It’s not every 29-year-old who can pack enough into a life to warrant a 500-page biography—and a good one at that.

HANK

THE SHORT LIFE AND LONG COUNTRY ROAD OF HANK WILLIAMS

“Everything he did was bad for his health”: a sturdy biography of the unsteady icon of outlaw country avant la lettre.

Luke the Drifter. The Hillbilly Shakespeare. Before Elvis came along, the King. Hiram King Williams (1923-1953) bore many names and monikers, as befits someone constantly on the move. When he became famous as a musician, being on the move was a requirement; Williams had to get from one gig to another, no matter how drunk or drugged he might be when he took the stage. But even early on, writes Florida-based music journalist Ribowsky (Sweet Dreams and Flying Machines: The Life and Music of James Taylor, 2016, etc.), Williams was used to life on the go, his father often traveling on his railroad job, sometimes a step away from the poorhouse. Born with a spinal defect, Williams channeled his pain into music but then, once the music was on paper or acetate, tried to move that pain farther along with an appalling diet of morphine, pharmaceuticals, and booze, all of which hastened his death. As Ribowsky notes, several templates were thus established, from death by prescription-happy doctor (Elvis, Michael Jackson) to country star as soused or pilled-up rebel (Johnny Cash, George Jones). The author is very good on the culture that surrounded Williams, enshrined by an Alabaman who told him, “you do what you gotta do on Saturday night, then go to church on Sunday morning and make it all right with God.” Though defiantly separatist, that culture, in Williams’ case, was laced with the blues and gospel as much as mountain music. Ribowsky covers the details of Williams’ untidy personal life without undue sensationalism, and if it lacks the intellectual depth of a Greil Marcus or the lived-in encyclopedism of a Peter Guralnick, his book is just fine for what it is, a decidedly warts-and-all portrait of a man more revered than listened to these days.

It’s not every 29-year-old who can pack enough into a life to warrant a 500-page biography—and a good one at that.

Pub Date: Nov. 22, 2016

ISBN: 978-1-63149-157-3

Page Count: 496

Publisher: Liveright/Norton

Review Posted Online: Sept. 6, 2016

Kirkus Reviews Issue: Sept. 15, 2016

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If the authors are serious, this is a silly, distasteful book. If they are not, it’s a brilliant satire.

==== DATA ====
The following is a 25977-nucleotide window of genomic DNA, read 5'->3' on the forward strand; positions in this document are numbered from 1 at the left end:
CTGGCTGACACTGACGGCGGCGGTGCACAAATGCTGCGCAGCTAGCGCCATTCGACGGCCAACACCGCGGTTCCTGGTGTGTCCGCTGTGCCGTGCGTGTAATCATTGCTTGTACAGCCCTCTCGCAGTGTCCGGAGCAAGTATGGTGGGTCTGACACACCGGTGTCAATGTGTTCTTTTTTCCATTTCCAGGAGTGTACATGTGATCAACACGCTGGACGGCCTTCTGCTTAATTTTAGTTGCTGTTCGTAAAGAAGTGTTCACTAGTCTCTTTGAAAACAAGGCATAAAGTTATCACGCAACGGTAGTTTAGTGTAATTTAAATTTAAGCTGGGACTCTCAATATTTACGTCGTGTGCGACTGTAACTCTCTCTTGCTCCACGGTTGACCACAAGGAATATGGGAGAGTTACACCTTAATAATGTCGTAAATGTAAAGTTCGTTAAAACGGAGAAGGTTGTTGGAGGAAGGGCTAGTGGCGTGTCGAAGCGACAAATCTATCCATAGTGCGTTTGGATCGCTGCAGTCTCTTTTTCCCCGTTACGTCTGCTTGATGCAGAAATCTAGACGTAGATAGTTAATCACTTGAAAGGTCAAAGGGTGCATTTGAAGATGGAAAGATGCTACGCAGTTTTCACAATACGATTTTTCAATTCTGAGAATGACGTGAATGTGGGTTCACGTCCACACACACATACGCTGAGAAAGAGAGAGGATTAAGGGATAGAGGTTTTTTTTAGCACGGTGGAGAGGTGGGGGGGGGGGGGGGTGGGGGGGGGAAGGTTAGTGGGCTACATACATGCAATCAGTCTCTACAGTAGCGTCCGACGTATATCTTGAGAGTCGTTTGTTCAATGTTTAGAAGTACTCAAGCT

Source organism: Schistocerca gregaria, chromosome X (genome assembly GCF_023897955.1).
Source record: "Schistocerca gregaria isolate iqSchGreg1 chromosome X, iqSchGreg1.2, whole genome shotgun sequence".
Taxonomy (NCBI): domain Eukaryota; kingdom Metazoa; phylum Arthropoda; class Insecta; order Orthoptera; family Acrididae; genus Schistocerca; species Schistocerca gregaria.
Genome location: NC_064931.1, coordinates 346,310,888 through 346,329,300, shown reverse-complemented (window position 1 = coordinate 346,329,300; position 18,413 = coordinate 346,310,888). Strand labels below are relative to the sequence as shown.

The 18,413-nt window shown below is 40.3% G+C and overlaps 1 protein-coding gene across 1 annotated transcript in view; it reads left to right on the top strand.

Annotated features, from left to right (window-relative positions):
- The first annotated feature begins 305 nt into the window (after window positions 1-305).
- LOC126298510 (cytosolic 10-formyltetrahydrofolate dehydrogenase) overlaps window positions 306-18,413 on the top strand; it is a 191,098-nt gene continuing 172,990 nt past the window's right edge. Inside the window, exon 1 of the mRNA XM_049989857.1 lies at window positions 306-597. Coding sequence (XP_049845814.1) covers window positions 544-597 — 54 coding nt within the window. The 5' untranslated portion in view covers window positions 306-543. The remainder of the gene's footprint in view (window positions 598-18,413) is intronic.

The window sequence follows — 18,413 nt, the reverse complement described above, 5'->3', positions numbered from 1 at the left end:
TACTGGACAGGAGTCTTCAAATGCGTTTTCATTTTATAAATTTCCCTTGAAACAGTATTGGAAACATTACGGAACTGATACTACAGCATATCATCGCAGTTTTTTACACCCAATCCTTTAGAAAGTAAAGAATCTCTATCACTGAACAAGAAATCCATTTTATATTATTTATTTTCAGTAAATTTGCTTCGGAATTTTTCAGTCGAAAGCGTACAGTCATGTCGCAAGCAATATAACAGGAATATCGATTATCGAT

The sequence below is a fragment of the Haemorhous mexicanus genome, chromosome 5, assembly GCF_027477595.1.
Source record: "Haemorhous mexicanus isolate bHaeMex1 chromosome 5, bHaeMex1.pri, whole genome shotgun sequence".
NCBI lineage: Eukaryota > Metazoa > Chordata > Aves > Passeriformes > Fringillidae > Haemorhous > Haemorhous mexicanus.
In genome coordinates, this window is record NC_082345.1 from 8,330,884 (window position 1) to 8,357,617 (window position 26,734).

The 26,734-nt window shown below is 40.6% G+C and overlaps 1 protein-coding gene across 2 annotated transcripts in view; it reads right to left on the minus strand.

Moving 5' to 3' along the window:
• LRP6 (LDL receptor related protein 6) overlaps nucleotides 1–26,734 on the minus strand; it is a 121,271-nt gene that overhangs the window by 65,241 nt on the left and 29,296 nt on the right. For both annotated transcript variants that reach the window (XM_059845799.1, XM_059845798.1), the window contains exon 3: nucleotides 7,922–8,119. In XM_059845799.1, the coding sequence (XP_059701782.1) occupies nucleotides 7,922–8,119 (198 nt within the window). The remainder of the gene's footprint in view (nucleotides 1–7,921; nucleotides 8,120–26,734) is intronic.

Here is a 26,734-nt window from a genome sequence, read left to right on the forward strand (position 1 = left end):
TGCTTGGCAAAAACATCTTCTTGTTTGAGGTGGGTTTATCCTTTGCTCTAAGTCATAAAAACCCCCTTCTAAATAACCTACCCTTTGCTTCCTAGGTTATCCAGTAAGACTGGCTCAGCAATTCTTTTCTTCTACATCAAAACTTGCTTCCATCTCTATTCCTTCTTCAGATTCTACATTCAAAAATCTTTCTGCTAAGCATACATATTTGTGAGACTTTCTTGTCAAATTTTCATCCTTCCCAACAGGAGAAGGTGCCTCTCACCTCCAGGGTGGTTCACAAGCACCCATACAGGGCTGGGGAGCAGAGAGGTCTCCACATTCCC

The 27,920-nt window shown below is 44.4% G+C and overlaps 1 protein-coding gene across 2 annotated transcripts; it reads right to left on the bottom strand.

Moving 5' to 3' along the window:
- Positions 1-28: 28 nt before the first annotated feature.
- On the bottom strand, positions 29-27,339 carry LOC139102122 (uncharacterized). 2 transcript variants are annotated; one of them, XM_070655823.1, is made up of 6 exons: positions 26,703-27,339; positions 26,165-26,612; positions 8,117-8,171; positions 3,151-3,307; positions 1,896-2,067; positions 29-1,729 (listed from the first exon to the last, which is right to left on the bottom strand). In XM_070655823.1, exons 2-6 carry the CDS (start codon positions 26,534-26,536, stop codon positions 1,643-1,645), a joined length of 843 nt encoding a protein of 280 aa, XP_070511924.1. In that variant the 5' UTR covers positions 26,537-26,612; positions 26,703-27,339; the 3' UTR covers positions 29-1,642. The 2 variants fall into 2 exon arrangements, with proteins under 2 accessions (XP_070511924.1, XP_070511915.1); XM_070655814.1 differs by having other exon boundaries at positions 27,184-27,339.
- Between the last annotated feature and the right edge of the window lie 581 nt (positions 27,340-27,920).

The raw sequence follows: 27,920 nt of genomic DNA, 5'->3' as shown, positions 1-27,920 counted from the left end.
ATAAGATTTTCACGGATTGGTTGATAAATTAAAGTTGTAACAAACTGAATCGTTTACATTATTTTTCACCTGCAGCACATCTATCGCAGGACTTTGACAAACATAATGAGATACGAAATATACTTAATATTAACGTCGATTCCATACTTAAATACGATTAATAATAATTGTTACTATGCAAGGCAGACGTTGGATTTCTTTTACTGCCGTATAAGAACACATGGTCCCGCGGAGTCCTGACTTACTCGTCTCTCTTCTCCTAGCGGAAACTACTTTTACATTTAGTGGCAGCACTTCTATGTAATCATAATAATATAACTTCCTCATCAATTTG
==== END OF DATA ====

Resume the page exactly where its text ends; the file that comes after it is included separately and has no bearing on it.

THE 48 LAWS OF POWER

The authors have created a sort of anti-Book of Virtues in this encyclopedic compendium of the ways and means of power.

Everyone wants power and everyone is in a constant duplicitous game to gain more power at the expense of others, according to Greene, a screenwriter and former editor at Esquire (Elffers, a book packager, designed the volume, with its attractive marginalia). We live today as courtiers once did in royal courts: we must appear civil while attempting to crush all those around us. This power game can be played well or poorly, and in these 48 laws culled from the history and wisdom of the world’s greatest power players are the rules that must be followed to win. These laws boil down to being as ruthless, selfish, manipulative, and deceitful as possible. Each law, however, gets its own chapter: “Conceal Your Intentions,” “Always Say Less Than Necessary,” “Pose as a Friend, Work as a Spy,” and so on. Each chapter is conveniently broken down into sections on what happened to those who transgressed or observed the particular law, the key elements in this law, and ways to defensively reverse this law when it’s used against you. Quotations in the margins amplify the lesson being taught. While compelling in the way an auto accident might be, the book is simply nonsense. Rules often contradict each other. We are told, for instance, to “be conspicuous at all cost,” then told to “behave like others.” More seriously, Greene never really defines “power,” and he merely asserts, rather than offers evidence for, the Hobbesian world of all against all in which he insists we live. The world may be like this at times, but often it isn’t. To ask why this is so would be a far more useful project.

If the authors are serious, this is a silly, distasteful book. If they are not, it’s a brilliant satire.

Pub Date: Sept. 1, 1998

ISBN: 0-670-88146-5

Page Count: 430

Publisher: Viking

Review Posted Online: May 20, 2010

Kirkus Reviews Issue: July 15, 1998

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The author's youthfulness helps to assure the inevitable comparison with the Anne Frank diary although over and above the...

NIGHT

Elie Wiesel spent his early years in a small Transylvanian town as one of four children. 

He was the only one of the family to survive what Francois Maurois, in his introduction, calls the "human holocaust" of the persecution of the Jews, which began with the restrictions, the singularization of the yellow star, the enclosure within the ghetto, and went on to the mass deportations to the ovens of Auschwitz and Buchenwald. There are unforgettable and horrifying scenes here in this spare and sombre memoir of this experience of the hanging of a child, of his first farewell with his father who leaves him an inheritance of a knife and a spoon, and of his last goodbye at Buchenwald his father's corpse is already cold let alone the long months of survival under unconscionable conditions. 

The author's youthfulness helps to assure the inevitable comparison with the Anne Frank diary although over and above the sphere of suffering shared, and in this case extended to the death march itself, there is no spiritual or emotional legacy here to offset any reader reluctance.

Pub Date: Jan. 16, 2006

ISBN: 0374500010

Page Count: 120

Publisher: Hill & Wang

Review Posted Online: Oct. 7, 2011

Kirkus Reviews Issue: Jan. 15, 2006

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